Going to your first football match isn't always memorable for the normal reasons, as Josh Widdicombe explains

With the exceptions of the third round of the FA Cup and the career of Stan Bowles, few things are over-romanticised by the average football fan more than their first visit to a live match. So, as a man easily won over by a nostalgic ideal, I have long bought into the received wisdom that to be a proper fan your first taste of professional football in the flesh must have been like some sort of religious conversion; rather than just sitting in a cold church hoping the monotonous service would soon be over. 

I recently had a conversation with friends about our first games. Cliches were being thrown around in a fashion that can only be described as willy-nilly – the smell of Bovril making one friend feel he was finally home, my friend Elis telling me the chants of the crowd enveloped him like his mother’s loving arms – yet none seemed to bear any relation to my own experiences. I didn’t fall in love with my club, I didn’t find myself floored by impish terrace wit, in fact – in a relatively untroubled childhood – I found my first match to be one of my most disappointing early experiences, alongside the time I thought I was getting a guitar for my birthday and ended up with a recorder.

As a seven-year-old in 1990 with a few back issues of Roy of the Rovers and a baseless support of Liverpool, going to watch my local league side Exeter City, who at the time were top of Division Four, seemed like the next logical step. Football fan culture has a habit of taking all that is negative about the live football experience and turning it into something positive, making the suffering of the fan inherently noble, rather than just suffering. However, as a child who was more versed in books of Roald Dahl than Nick Hornby, I didn’t really understand the social history of terrace culture.

So as the family Widdicombe took our place on the cold and unpopulated concrete terrace of the Big Bank I was less than impressed. Football on television was loud, colourful and exotic; life on the Big Bank was mumbling, grey and about to get rained on. It felt like a farmers’ market, large, gruff men were shouting randomly, unintelligibly and with increasing anger throughout the day, and at four feet tall I couldn’t see a thing.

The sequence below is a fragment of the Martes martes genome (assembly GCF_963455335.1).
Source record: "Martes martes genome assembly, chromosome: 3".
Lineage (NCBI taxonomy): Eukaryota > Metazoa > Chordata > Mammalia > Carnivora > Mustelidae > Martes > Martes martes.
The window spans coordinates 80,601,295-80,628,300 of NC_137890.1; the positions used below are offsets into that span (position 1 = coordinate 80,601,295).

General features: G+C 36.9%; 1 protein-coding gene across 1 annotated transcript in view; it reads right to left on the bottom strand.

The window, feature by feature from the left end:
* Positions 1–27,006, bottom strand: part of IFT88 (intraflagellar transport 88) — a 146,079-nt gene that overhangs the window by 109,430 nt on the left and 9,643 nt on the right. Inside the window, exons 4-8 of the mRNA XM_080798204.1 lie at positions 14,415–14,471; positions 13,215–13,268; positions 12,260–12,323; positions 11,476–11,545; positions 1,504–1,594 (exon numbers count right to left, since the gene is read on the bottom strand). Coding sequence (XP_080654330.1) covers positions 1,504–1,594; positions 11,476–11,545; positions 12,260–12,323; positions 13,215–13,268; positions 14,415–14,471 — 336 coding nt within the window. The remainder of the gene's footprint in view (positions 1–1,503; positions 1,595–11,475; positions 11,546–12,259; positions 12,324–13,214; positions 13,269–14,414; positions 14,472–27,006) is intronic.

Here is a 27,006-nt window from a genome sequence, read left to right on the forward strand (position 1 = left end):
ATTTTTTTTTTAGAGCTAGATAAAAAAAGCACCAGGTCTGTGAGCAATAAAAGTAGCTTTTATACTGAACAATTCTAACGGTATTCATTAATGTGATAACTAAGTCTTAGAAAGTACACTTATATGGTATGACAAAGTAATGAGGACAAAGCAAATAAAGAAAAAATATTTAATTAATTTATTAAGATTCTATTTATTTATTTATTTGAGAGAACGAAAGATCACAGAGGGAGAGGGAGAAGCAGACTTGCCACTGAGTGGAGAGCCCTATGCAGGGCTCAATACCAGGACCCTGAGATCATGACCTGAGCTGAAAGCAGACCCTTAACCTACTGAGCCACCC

The beginning of the game didn’t ease my frustration, for it was at that point that I realised that there would be no commentary provided for fans, my Dad helpfully pointing out that this was due to the fact “it wasn’t bloody TV”. It didn’t really matter as I didn’t recognise any of the players anyway, and quite frankly I was less than impressed with what I’m sure most of the other Exeter fans in the ground considered to be a professional 1-0 win. I missed the goal as by this point I had sat down on the concrete and was getting most of my entertainment from a carton of low-grade orange-flavour drink. Say what you will about televised football but at least they have replays. I still have no idea how the day’s only goal went in.

If, like all good football managers, I was to take any positives from the game it was the relief of sitting in the car on the way home listening to the day’s results on the radio and trying to guess the scores of the away teams judging by the tone of James Alexander Gordon’s voice. I think the moral of that is that seven years old was too young to follow football without the radio or television acting as an intermediary.

A year or two later I had another bash at watching live football, this time down the road as Plymouth Argyle faced the then glamour-tie of Nottingham Forest in the Littlewoods Cup. Brian Clough signed autographs for fans, the stands were packed and, crucially, Plymouth were much better and had a bigger ground. I was won over. Little did I know that I was adding another layer of shame to the story of my first game, that I now supported the team’s local rivals.

As an adult who has seen young children tire quickly of almost any adult situation, it is difficult to imagine that many children under secondary school age would enjoy watching live football. But I am yet to meet anyone with a similar story to me. My friends are more than willing to share the embarrassment of their first record being Jive Bunny or their first sexual experience being similarly misjudged and disappointing. But they all claim to have got their choices as a football supporter right first time.

From WSC 270 August 2009

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